A Defence Department report recently tabled in the House of Commons "showed a shortfall of nearly 900 regular force members and 4,500 part-time reservists at the end of March due to higher than forecasted attrition and other factors." To put that into perspective the 5,400 less troops equates to 135 less platoons. Or 45 less companies or even 15 less battalions. So what is the root cause of this? I think there are three major flaws that are contributing to this downward spiral.
Last week, the Prime Minister finally dropped Julian Fantino as Veterans Affairs Minister. Despite the shuffling of deckchairs at that struggling department, it is the Prime Minister who is wholly responsible for the government's failure with veterans. If the Prime Minister is committed to changing course, there are immediate steps he and his new Minister must take to show Canadians that they are finally responding to veterans' concerns.
2014 will go down as the year in which Canadians -- all Canadians -- truly became aware of the debacle that is Veterans Affairs. It was the year in which pictures spoke, in which talking points failed, and in which government reports were actually read. It was the year that Conservative misdirection drove increased awareness instead, thanks to Julian Fantino.
Every day, women and men put on uniforms for the RCMP and RCAF, RCN, and the Canadian Army. Every day, those men and women set out to be the wall of flesh between us and harm. Every day, whether a major catastrophe affecting thousands or just one of us lost in the wilds, we know who to look for, who to trust in.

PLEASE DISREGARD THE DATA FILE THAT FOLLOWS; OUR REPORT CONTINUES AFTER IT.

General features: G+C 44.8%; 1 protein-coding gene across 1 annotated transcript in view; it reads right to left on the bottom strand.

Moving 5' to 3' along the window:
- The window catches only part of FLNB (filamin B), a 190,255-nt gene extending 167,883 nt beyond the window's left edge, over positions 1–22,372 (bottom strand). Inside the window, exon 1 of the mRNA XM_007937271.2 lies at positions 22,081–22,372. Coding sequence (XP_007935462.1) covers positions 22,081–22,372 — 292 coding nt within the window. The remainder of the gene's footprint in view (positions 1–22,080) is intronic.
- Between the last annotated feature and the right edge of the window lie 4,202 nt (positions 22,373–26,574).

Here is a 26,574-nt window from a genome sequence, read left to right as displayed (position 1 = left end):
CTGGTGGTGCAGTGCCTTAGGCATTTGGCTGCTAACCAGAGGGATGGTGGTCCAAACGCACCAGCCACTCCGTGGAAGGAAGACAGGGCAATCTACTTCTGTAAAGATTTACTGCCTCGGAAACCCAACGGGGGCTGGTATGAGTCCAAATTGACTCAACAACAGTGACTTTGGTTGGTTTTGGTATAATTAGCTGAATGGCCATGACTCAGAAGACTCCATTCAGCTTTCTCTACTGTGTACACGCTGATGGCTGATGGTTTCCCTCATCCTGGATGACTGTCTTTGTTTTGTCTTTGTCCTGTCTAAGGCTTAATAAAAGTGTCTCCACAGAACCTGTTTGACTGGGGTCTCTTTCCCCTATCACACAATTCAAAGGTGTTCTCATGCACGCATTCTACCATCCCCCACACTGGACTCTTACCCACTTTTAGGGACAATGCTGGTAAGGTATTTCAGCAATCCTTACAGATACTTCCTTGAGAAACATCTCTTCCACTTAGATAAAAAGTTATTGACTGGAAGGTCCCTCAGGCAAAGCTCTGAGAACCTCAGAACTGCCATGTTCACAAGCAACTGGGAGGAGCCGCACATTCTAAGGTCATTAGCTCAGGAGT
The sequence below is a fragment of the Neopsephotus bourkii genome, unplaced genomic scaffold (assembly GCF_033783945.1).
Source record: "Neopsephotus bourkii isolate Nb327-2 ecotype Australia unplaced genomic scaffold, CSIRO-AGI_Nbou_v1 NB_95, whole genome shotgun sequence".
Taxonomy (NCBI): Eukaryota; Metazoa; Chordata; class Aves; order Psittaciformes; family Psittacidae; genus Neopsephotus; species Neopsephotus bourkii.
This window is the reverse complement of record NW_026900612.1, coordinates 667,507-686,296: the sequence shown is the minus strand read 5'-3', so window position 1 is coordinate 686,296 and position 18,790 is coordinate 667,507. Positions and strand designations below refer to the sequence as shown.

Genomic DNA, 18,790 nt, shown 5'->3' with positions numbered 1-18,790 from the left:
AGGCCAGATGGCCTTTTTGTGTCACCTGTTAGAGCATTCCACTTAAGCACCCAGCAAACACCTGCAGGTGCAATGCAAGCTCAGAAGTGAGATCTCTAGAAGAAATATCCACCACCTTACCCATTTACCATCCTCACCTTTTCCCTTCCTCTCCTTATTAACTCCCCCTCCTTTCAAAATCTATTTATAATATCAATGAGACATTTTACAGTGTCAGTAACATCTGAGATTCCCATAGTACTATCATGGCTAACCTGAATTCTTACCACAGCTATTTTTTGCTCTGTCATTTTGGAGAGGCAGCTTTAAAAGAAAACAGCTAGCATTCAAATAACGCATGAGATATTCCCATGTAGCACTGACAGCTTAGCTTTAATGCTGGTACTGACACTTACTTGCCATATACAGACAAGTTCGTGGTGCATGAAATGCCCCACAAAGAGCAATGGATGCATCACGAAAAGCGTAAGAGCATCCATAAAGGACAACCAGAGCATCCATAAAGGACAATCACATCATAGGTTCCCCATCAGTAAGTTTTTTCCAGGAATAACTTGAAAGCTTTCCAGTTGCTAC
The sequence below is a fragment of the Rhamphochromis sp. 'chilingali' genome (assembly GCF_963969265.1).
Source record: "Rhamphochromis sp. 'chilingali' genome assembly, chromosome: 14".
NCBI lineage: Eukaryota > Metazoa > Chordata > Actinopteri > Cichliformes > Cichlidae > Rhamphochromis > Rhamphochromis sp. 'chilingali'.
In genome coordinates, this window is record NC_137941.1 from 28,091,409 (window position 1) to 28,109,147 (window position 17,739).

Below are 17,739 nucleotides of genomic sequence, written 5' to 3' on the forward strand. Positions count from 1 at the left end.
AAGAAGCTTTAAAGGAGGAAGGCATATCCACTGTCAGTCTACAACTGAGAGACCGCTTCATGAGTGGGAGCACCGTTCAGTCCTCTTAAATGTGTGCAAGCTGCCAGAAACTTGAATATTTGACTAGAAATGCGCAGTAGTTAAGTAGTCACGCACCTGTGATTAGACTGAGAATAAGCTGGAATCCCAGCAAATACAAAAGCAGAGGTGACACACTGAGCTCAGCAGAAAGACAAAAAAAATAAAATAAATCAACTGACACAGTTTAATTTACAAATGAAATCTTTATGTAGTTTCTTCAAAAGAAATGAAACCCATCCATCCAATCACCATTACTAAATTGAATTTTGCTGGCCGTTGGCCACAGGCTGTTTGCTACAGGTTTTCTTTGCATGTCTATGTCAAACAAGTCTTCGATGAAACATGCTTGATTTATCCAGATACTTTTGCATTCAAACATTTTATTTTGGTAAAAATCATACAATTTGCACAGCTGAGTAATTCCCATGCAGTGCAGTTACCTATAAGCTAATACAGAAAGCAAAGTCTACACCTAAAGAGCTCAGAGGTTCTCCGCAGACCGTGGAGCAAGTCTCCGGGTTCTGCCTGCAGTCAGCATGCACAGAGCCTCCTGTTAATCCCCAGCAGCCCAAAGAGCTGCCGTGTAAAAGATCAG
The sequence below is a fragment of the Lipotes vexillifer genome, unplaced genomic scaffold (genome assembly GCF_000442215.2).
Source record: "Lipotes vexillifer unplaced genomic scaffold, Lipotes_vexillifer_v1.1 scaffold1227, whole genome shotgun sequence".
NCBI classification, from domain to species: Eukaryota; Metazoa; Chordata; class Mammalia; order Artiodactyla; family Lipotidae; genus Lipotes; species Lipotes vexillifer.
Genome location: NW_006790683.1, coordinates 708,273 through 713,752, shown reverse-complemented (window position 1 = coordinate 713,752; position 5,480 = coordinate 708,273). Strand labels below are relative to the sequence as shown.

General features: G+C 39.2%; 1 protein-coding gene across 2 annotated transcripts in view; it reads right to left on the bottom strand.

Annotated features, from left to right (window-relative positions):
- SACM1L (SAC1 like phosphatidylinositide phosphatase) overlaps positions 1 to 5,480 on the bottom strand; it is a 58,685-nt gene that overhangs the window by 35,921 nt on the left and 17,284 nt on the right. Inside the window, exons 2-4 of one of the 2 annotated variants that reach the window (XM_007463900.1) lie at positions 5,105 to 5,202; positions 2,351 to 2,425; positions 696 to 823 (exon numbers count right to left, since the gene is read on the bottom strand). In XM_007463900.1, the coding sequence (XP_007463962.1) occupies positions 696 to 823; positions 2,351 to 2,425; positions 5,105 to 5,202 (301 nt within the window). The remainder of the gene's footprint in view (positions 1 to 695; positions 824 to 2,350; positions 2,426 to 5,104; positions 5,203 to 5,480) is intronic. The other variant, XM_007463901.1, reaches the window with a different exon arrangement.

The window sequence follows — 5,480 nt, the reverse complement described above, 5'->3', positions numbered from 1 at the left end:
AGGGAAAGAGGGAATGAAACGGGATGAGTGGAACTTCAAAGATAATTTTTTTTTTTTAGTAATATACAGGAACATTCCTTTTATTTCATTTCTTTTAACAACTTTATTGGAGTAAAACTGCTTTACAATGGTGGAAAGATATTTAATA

I have gone so far to argue that my experience in Afghanistan fighting the Taliban was equally as damaging to me mentally as the fight I face every day on the home front in Canada, with Veterans Affairs Canada. The ineptitude that the department operates under led to my first blog post and I can attest that I am not the only soldier who feels they have not been taken care of when coming home. Documentation of these abuses will be our greatest asset, because as the system gets inundated with the claims for sanctuary trauma, along with them will come testimonies of veterans about the glaring deficiencies within VAC.
General, might I offer up that, at the heart of the problem of suicide in the Forces, is that soldiers feel trapped and with no way out? That the widespread stigma against mental injury and illness, that the attitude you present -- that helping is coddling, and that your condescending attitude exemplifies the problem which soldiers face?